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According to the comments on the answer to this Question of mine — Is it possible to unupvote If the edit wasn't OP made? — and after an overall feeling I got of the mechanism of granting reputation changes for up- and down-votes I have concluded:

Reputation is granted to represent the quality of a post. Not as reward to the user.

So what is the purpose of limiting the daily obtainable reputation amount to users, if the reputation itself isn't even thought for reflecting anything of the user?

(For clarification: I'm not asking overall what is the use of the daily limit. I'm asking for: Why there is even such a limit from the pov I had so far, that the reputation belongs to a post and not the user.)

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  • "Reputation is granted to represent the quality of a post. Not as reward to the user." Huh? I have absolutely no idea how you came to that conclusion. – yannis Nov 20 '14 at 12:44
  • Because The last comment on the answer of the queistion i linked stated so. And in the question al where argumenting with the quality of the edited question which is making unupvote possible. So as this was the only reasoable explanation for this behaving. I was thinking so. – Zaibis Nov 20 '14 at 13:37
  • possible duplicate of What is the reasoning behind the reputation cap? – gnat Nov 20 '14 at 14:09
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    @gnat Not at all, as it primaly focuses the theory of handling the relation between posts and reputation isntead of users to reputation. But if the community decides different. I got my answer so far. – Zaibis Nov 20 '14 at 14:17
  • I see, that sounds reasonable (retracted my close vote). Consider editing the question to help other readers understand the difference, so that it won't be voted as duplicate by someone else (many tend to ignore clarifications buried in comments) – gnat Nov 20 '14 at 14:30
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I think you're under estimating the relationship between reputation and users. What I imagine people were trying to get across is that you shouldn't up-vote an answer because, say, Jon Skeet wrote it, and you recognize his name. You should up-vote or down-vote a post based on the quality of that post, and every post should stand alone.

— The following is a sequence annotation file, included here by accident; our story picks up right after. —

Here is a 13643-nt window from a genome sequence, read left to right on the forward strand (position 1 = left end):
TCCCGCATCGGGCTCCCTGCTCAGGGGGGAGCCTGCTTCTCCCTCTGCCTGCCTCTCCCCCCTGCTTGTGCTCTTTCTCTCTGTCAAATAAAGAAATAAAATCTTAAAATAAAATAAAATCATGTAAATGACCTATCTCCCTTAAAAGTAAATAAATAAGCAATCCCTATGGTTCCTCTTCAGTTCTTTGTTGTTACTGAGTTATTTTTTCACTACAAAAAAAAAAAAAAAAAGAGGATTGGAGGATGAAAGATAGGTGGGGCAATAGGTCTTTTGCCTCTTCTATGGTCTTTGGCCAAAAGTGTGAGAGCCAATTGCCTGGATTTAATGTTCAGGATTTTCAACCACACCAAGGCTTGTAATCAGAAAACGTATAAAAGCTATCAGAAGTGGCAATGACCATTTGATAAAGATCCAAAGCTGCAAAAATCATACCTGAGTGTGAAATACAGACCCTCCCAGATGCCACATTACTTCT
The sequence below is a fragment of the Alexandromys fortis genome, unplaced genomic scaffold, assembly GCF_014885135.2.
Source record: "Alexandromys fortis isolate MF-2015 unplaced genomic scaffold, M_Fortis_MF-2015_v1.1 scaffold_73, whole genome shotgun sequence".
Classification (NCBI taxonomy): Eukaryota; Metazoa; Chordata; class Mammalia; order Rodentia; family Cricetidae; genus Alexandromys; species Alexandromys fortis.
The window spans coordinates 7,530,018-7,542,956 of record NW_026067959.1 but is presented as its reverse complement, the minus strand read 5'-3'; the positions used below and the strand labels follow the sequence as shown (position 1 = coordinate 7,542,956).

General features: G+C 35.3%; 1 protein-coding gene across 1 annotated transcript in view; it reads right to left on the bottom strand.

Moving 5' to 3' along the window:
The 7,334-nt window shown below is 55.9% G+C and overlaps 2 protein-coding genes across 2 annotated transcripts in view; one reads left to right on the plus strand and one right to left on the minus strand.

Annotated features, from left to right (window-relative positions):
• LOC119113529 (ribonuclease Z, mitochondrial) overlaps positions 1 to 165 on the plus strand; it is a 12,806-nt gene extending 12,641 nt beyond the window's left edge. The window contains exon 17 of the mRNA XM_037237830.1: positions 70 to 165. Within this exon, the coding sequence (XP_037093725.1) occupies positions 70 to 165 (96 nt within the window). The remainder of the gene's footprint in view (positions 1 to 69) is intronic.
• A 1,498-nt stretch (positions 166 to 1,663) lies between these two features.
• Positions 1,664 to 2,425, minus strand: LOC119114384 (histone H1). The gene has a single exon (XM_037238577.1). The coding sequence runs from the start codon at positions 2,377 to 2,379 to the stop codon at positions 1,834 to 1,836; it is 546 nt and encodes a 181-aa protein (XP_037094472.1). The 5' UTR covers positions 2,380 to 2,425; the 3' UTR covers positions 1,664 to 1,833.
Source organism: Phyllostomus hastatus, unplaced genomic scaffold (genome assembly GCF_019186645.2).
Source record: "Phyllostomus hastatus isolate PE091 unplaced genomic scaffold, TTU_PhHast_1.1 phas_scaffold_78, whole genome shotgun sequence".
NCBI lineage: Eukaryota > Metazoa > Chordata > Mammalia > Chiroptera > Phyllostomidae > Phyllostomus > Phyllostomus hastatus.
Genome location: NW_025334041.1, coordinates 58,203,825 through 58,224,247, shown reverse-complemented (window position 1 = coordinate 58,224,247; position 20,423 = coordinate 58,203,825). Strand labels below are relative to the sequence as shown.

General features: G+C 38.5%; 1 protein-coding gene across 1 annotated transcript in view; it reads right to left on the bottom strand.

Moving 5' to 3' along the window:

In essence, this is a means to enforcing that any person is the sum of his or her actions. If you make a lot of good posts, you probably deserve a lot of reputation points. If you make a lot of bad posts, well, not so much.

So yes, reputation is meant to result because a post is of high quality, and not because of anything based on the user, but that's just a way of making it more accurately representative of the user.

Note, of course, reputation isn't perfect. We all know this. But again, it's the best we can do. Quantifying understanding of a field, the SE system, and the general Q&A format is hard, and reputation turns out to be, on mass scale, a pretty effective way to do it.

As for your main question, then, about why there's a rep limit per day, that mostly has to do with privileges. Privileges focus on the user's ability to understand and work with the Stack Exchange model. "You understand what makes a question on-topic, so now you can vote to close." However, if someone pops on and posts a single, super-high-quality post that gets a hundred up-votes, that suddenly skyrockets that user up to 1000 rep points, after they've been with SE for only a day. It's unlikely that a user with that little experience on the system will have very good knowledge of how to use the privileges awarded during that time. By putting a limit of 200 rep points per day on there, we can be certain in a majority of cases that nobody will jump through privilege levels without having at least a basic understanding of the system.

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    consider also flash in the pan effect when post becomes popular for a short while and then everyone forgets. Such posts are typically voted up not because these are useful (this can be reliably discovered only in the long term) but because "just everyone around is having fun" (The Trouble With Popularity) – gnat Nov 20 '14 at 16:20

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